Benjamin Sago / ogham / cairnrefinery / etc…

Technical notes Handle Fish universal variables and abbrs across machines

A feature fish has that other shells do not is universal variables: variables that are automatically applied to other currently-running fish sessions. Fish uses them internally for its own configuration.

I think this is a really neat feature. When I used zsh, I’d occasionally edit one of my configuration files, only to find several hours or even days later that the update hadn’t been applied to one of my long-running existing shell sessions — and then I’d have to close whatever was going on in that terminal and re-open it to stay consistent.

The downside of this is feature is that it makes it slightly more awkward to keep the entirety of your fish configuration in a Git repo, or to synchronise it between machines. Universal variables are stored in a separate file, fish_variables, unlike the other files in fish’s configuration folder, is not intended to be human-edited.

It’s natural to define abbreviations and set universal variables in the fish_config file, in the same place as where aliases are defined and global variables are set. But there are some pitfalls that are easy to encounter when you try doing it this way:

  1. If you define an abbreviation in fish_config, and later remove the line that defines it, the abbr will live on in fish_variables until you remove it manually.
  2. If you append (-a) or prepend (-p) to an array universal variable, it will be added again every time you start a new shell, making it get longer and longer, invisibly slowing your shell down each time until it finally gets slow enough for you to realise what’s happening.

On this page, I evaluate some ways to deal with this.

Global abbreviations

Fish version 3.0 allows you to define global abbreviations, rather than universal ones, with the -g flag. Global abbreviations will only apply to the shell session they’re defined in, and will not be made available in other previously-running fish sessions.

This means that you can place these abbr definitions in your fish configuration file, and they will apply to only the session that they’re loading.
abbr -ga cb  'cargo build'
abbr -ga cbr 'cargo build --release'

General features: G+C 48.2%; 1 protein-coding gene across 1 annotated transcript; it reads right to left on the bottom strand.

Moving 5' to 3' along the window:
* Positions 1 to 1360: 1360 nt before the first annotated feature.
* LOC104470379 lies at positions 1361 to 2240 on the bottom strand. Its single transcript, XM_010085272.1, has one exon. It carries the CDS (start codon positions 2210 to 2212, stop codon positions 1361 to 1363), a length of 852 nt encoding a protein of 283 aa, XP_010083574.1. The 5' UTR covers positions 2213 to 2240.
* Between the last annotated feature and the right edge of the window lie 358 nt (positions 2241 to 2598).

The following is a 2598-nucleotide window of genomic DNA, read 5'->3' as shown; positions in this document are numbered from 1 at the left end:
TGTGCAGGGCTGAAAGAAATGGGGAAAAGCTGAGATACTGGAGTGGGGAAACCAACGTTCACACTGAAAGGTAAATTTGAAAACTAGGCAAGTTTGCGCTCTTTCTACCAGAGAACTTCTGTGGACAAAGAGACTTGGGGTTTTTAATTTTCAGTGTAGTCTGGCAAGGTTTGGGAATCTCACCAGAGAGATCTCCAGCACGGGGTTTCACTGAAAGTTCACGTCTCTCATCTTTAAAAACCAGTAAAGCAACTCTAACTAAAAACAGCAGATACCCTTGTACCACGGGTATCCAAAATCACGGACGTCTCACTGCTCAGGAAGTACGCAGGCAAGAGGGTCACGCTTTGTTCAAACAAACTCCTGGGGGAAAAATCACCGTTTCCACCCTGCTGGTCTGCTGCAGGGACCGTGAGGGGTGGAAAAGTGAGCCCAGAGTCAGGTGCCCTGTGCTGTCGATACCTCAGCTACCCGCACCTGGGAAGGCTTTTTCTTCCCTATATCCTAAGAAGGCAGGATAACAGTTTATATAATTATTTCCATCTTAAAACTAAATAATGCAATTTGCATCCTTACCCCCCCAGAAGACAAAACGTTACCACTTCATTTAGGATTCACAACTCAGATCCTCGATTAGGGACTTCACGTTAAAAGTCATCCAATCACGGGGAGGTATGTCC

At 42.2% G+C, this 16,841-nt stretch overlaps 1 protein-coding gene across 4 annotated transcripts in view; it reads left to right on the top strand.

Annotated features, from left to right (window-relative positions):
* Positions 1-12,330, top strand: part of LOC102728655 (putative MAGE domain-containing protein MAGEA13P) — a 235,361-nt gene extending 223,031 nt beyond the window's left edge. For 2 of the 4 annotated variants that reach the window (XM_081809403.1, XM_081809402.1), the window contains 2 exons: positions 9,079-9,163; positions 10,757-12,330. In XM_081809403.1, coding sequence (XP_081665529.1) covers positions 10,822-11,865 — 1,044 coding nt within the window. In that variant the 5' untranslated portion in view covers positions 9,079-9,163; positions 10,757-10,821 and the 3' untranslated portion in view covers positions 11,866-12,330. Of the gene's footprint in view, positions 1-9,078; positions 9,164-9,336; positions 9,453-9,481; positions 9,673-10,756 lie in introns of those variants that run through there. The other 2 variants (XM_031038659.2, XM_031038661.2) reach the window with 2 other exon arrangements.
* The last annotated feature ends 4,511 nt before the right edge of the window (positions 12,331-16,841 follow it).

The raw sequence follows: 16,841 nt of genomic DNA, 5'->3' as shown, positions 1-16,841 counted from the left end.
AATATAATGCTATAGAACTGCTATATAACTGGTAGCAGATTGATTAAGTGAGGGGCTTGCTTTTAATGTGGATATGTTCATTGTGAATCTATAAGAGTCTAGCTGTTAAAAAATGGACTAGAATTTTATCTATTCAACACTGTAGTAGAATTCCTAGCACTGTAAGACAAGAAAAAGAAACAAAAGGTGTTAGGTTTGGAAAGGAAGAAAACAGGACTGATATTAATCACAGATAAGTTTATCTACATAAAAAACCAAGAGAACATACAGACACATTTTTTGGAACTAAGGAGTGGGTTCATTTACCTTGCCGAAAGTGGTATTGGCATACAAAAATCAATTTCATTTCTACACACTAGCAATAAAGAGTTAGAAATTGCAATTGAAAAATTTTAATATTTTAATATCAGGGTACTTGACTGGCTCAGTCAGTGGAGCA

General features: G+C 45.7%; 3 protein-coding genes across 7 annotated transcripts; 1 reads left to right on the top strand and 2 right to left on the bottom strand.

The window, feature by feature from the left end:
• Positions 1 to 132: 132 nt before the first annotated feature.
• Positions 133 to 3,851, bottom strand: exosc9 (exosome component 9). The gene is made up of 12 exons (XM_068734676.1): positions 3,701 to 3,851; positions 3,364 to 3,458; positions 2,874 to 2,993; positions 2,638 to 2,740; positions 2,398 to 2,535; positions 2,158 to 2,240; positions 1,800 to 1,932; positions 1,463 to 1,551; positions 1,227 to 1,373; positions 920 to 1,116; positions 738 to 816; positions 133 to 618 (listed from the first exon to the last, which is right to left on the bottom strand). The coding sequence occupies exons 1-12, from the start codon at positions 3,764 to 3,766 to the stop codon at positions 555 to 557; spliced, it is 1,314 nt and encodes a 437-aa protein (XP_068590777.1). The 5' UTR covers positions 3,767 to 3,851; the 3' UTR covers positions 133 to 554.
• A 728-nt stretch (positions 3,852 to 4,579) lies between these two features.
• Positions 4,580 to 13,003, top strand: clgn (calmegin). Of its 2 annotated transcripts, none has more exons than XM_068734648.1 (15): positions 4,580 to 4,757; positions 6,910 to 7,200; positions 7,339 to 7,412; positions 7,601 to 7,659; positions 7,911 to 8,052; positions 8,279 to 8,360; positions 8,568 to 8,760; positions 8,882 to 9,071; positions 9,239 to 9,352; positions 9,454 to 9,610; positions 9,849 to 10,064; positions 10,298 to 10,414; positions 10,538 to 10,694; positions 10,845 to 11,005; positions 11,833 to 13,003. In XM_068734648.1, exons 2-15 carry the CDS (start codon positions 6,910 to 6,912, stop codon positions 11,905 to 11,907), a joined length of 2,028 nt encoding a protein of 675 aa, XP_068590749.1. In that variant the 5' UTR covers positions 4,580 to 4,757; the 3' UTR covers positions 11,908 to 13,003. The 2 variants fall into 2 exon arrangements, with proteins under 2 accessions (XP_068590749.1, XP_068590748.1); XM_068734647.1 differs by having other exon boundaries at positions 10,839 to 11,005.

abbr -ga ct  'cargo test'
abbr -ga ck  'cargo check'
abbr -ga cr  'cargo run --'

The downside of this is that it’s quite slow. Defining 100 abbreviations in my configuration file was enough to bring my shell startup time from 9ms to 60ms, which is enough to be noticeable.

A separate setup stage

The solution I settled on was to split my fish configuration in two. I have the regular fish_config file along with my function definitions and variable overrides, but I also have a setup/ folder where everything that defines universal variables goes. The files in this folder are not touched during fish startup, so I get to keep my nice fast startup time, while maintaining the fact that everything about my setup is stored inside the same Git repository.

To activate the changes in the setup/ directory, I run this function that clears out all loaded universal variables and loads them anew:

function fresh-fish -d "Resets fish’s universal variables"

    # delete all existing universal vars
    # <>
    set -l existing_vars \
        (set --show \
         | string replace -rf '^\$([^:[]+).*: set in universal.*' '$1' \
         | grep -E '^_?fish_')

    for v in $existing_vars
        set -Ue $v

    # load new universal vars
    source $__fish_config_dir/setup/
    source $__fish_config_dir/setup/
    source $__fish_config_dir/setup/
    source $__fish_config_dir/setup/

    echo "[All loaded.]"

Then, I define my aliases throughout the abbrs files, without needing to use -g:

abbr -a cb  'cargo build'
abbr -a cbr 'cargo build --release'
abbr -a ct  'cargo test'
abbr -a ck  'cargo check'
abbr -a cr  'cargo run --'

I also define my fish theme in one of these files, because it too uses universal variables:

set -U fish_color_autosuggestion brblack
set -U fish_color_command \x2d\x2dbold
set -U fish_color_comment red
set -U fish_color_end brmagenta
set -U fish_color_error brred
set -U fish_color_escape bryellow\x1e\x2d\x2dbold
set -U fish_color_operator bryellow
set -U fish_color_param cyan
set -U fish_color_quote yellow
set -U fish_color_redirection brblue

Now, whenever I change any of the files within the setup/ directory, I simply run the fresh-fish function defined above, and it re-configures my theme and abbreviations — and even applies the new versions to running sessions without me having to close and re-open them. The obvious downside to this is that you need to remember to do it, but I’ve been doing this for several months now and it hasn’t been an issue.